Our local godpod, St Larrikin’s, recently raised the inspirational sign above. You wouldn’t have had to venture far out of your shell to recognise it as a paraphrase of Boxcar Willie clone Seasick Steve’s recession ditty, ‘I started out with nothing (and I still got most of it left)’. In its zeal to squeeze its frumpy old frame into the zeitgeist, St Larrikin’s has mangled both the spirit and the syntax of this song. Let us pray that the good burghers of Larrikin’s End don’t ever discover Leonard Cohen once wrote a song called ‘Hallelujah’.


Seriously, the economic theory encapsulated in Seasick Steve’s simple shanty could form the basis of post-recession thinking. As the value of cash assumes the shelf-life of a muffin, surely the less money you have, the better off you are. If you have any money at all in the present economic environment, you have to be concerned that it will be worth so little that you might end up having to pay someone to take it off your hands. I’m not quite sure how that would work. Perhaps you’d have to pay in turnips. I hope it’s turnips.


The Australian Government delivered its budget yesterday. There’s an immediate deficit of $57 billion and an estimated red hole of $200 and something billion over the projected course of this negative fiscal cycle. Why this seems so terrible to everyone is a mystery to me. Government debt is not the same as personal debt. It’s not like a bailiff is going to show up at Government House and remove all the Queen Anne occasional tables. In a recession, what tends to happen is someone finally notices schools and hospitals are about to disintegrate and decides now might be a good time to do something about it. I never got why a government gloats about its ability to accumulate a surplus. We give it our money to spend on our needs. So, why the inference that it’s all much more complicated?


The previous Coalition administration was very proud of its surplus and is now infuriated at the perceived squandering of it. A national treasury is no more than a cash account and is subject to the same vagaries of the free market economy as yours or the Pants savings is. Now all the surplus money that wasn’t spent on schools and hospitals when it could and should have been has been wiped off the slate. It’s best to spend it while you have it – a stitch in time and all that.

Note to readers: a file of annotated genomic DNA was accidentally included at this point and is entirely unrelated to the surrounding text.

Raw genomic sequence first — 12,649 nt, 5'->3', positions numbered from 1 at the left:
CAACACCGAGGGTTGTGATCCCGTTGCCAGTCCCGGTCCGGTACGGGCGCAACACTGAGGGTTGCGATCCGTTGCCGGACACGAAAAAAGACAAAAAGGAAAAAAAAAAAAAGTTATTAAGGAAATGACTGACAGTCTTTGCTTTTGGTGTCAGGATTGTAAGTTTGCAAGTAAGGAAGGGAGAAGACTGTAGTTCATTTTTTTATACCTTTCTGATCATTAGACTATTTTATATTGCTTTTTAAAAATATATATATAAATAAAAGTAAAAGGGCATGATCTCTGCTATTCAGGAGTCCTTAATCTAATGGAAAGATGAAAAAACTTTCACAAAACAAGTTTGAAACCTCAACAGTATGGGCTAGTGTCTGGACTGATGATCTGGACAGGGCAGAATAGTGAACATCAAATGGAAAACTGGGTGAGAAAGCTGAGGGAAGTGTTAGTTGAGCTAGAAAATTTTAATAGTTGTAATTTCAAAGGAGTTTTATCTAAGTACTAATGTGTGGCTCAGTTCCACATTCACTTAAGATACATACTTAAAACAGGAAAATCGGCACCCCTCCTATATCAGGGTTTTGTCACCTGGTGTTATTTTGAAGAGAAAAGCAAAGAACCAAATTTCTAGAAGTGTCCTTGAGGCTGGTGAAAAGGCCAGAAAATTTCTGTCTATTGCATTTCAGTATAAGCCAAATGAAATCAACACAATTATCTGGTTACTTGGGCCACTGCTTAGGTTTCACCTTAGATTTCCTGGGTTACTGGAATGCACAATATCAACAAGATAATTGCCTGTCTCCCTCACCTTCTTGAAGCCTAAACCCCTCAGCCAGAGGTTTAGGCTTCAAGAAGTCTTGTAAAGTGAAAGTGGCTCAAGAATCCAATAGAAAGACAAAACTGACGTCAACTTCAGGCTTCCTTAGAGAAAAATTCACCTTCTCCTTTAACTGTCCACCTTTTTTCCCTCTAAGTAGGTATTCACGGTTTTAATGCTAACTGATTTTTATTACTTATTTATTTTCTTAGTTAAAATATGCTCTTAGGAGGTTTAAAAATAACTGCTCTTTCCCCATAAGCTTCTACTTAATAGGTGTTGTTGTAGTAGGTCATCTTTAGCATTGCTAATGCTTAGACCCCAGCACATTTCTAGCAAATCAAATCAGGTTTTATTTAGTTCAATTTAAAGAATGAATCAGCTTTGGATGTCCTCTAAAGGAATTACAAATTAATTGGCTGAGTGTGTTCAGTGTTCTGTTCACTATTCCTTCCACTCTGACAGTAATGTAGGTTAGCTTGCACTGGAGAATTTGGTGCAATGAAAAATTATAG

National debt in a country like Australia is a bit like a mortgage. You pay it off over thirty years and it’s just another thing you spend your money on. You don’t really notice it until it’s paid off and you’ve got money for holidays. It’s a shame you’re too old to enjoy holidays now that you can afford one. The opposition is moaning that everyone’s children and grandchildren will be saddled with a debt burden from the current borrowings as if some scruffy debt collector with a dirty suit and an iron bar will be waiting at the school gates to relieve them of their iPods in lieu of payment. Britain was still servicing its World War II debt until three years ago. It made absolutely no difference to the quality of citizens’ lives. Most of us didn’t even know about it until the media marked the occasion with a news item.


The less money you have when a recession hits, the less you have to lose. These days I’m trying to keep it as simple as possible. No loans and no contracts, in fact no commitments of any kind. Not even a credit card. I wouldn’t mind a bit ofwork but I can get by on my student allowance if I don’t eat or go to the movies and only buy ex-library books at 25c each. At least I feel confident to splash out on water now. If I could find a way to turn it into wine, I'd be laughing. Seasick Steve seems to know how to do that, perhaps I should ask him.


On the subject of work – has anyone noticed the number of feasibility studies that exist for so called ‘tele-working’ opportunities? Uh-huh? And have any of you ever come across an actual tele-working job in your travels? Didn’t think so. If you should happen upon such vocational gold dust, please email me. I’m very diligent when it comes to lying in bed with my laptop.